Wet, thick snow has buried snowmobile trails in central Newfoundland, but an aging fleet of groomers is limiting the Newfoundland and Labrador Snowmobile Federation's ability to groom trails.
General manager Ben Fitzgerald told CBC News the federation started the season with 22 groomers but is now down to 16, adding that some of the functional equipment has been "Band-aided" with parts from machines currently out of service.
"We're really finding ourselves in pretty much a desperate situation when it comes to our equipment," said Fitzgerald.
"[We're] having to really focus on modernizing our fleet before it impacts our ability to be able to service all club areas throughout the island."
Parts of central Newfoundland were hit with record snowfall amounts earlier this month but warm temperatures create slushy snow that Fitzgerald said could further damage equipment.
"At the end of the day, what we have to do is think long-term," he told CBC News.
"The more resistance that's in the snow, the more surfacing of stumps and trees, the more impact it plays on our equipment."
He said the decision to groom trails will be handled on a club-by-club basis. Fitzgerald said some clubs will have to try to carve out trails and paths from the heavy snow drifts but said grooming those trails would require consistent days with temperatures around –5 C.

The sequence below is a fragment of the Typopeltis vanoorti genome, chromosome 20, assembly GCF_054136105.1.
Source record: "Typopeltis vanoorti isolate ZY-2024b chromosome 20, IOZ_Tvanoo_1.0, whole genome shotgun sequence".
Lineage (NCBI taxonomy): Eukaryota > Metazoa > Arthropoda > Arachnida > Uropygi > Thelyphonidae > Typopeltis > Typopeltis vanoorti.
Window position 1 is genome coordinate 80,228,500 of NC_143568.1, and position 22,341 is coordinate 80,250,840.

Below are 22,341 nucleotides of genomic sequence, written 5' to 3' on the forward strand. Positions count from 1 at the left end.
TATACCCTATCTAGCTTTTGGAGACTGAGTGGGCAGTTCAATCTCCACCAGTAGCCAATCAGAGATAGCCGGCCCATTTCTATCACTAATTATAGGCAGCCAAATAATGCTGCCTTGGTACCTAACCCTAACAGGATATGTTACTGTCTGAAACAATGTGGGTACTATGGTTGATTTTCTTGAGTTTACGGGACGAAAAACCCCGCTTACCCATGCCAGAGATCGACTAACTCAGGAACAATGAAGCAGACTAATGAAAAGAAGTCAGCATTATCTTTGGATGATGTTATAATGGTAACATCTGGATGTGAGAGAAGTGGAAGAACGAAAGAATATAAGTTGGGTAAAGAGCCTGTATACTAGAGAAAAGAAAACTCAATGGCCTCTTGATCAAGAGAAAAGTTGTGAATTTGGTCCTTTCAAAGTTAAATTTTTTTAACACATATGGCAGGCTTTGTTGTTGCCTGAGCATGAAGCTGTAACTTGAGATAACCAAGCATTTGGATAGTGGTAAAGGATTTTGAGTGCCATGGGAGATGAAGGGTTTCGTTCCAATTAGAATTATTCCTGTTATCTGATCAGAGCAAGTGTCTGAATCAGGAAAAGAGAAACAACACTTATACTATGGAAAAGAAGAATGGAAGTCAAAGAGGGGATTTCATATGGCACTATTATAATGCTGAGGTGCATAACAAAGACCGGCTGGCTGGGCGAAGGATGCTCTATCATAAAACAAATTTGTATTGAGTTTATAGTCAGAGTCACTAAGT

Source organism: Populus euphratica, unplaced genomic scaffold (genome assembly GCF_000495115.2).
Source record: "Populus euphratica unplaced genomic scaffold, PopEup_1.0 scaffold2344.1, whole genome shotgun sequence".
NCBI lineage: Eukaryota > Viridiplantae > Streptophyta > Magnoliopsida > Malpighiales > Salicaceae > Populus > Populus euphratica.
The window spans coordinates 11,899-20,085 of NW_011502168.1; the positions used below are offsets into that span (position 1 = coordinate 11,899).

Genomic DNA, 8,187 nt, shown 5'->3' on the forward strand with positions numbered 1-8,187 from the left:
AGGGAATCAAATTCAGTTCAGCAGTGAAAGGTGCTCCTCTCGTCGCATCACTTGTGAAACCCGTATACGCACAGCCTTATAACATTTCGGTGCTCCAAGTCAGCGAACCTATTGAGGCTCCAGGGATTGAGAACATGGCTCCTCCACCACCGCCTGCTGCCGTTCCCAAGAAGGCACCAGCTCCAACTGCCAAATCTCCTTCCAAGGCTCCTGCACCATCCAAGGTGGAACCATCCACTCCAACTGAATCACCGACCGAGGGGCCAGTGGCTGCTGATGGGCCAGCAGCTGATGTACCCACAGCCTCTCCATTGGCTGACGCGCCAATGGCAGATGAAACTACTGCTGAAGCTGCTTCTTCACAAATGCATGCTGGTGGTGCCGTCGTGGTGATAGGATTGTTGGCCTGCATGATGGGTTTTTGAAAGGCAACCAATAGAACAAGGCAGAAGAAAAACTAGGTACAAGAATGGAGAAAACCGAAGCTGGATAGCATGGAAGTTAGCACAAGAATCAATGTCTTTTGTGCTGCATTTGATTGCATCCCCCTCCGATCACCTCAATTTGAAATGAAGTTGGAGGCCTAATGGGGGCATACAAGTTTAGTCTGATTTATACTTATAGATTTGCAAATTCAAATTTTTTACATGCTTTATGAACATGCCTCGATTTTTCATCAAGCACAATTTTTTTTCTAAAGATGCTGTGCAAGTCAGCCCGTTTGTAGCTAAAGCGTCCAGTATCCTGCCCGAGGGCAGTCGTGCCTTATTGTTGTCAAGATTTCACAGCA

"As far as grooming, with the current forecast, it doesn't look like grooming is going to be possible," said Fitzgerald.
Provincial funding required
Fitzgerald said the federation has reached a critical point and needs to find ways to modernize equipment.
"We're way behind when it comes to where we need to be as a federation," said Fitzgerald.
"With 13,000 snowmobilers of the 54,000 snowmobilers registered on the island, the 25 to 30 per cent have certainly been doing their part — but it's certainly a go-it-alone process."
Fitzgerald said if the province is going to have quality groomed trails for local riders and tourists it will require government funding.
"We're an unsubsidized entity," said Fitzgerald.
"And the reality being is that this is not a cheap business. I think the province is aware of what it takes to keep a ski hill open; I think we need to make them aware of what it takes to keep a snowmobile trail system open as well."
Fitzgerald cited the recent discussion about Marble Mountain extending its season and the investment made by the provincial government into the operation of the hill.
He said there's been little upgrading of equipment since the federation was started 16 years ago with help from the federal Atlantic Canada Opportunities Agency and the Newfoundland and Labrador government.